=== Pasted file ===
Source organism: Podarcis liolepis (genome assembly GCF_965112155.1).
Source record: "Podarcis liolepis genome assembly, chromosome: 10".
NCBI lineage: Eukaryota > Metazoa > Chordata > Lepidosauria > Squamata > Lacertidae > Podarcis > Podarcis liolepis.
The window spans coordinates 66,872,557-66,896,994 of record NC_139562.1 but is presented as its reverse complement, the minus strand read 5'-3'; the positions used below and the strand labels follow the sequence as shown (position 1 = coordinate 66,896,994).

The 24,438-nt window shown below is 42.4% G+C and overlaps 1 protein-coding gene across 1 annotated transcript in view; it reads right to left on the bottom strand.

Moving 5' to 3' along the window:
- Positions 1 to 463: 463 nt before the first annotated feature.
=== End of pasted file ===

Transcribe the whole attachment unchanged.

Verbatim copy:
Source organism: Podarcis liolepis (genome assembly GCF_965112155.1).
Source record: "Podarcis liolepis genome assembly, chromosome: 10".
NCBI lineage: Eukaryota > Metazoa > Chordata > Lepidosauria > Squamata > Lacertidae > Podarcis > Podarcis liolepis.
The window spans coordinates 66,872,557-66,896,994 of record NC_139562.1 but is presented as its reverse complement, the minus strand read 5'-3'; the positions used below and the strand labels follow the sequence as shown (position 1 = coordinate 66,896,994).

The 24,438-nt window shown below is 42.4% G+C and overlaps 1 protein-coding gene across 1 annotated transcript in view; it reads right to left on the bottom strand.

Moving 5' to 3' along the window:
- Positions 1 to 463: 463 nt before the first annotated feature.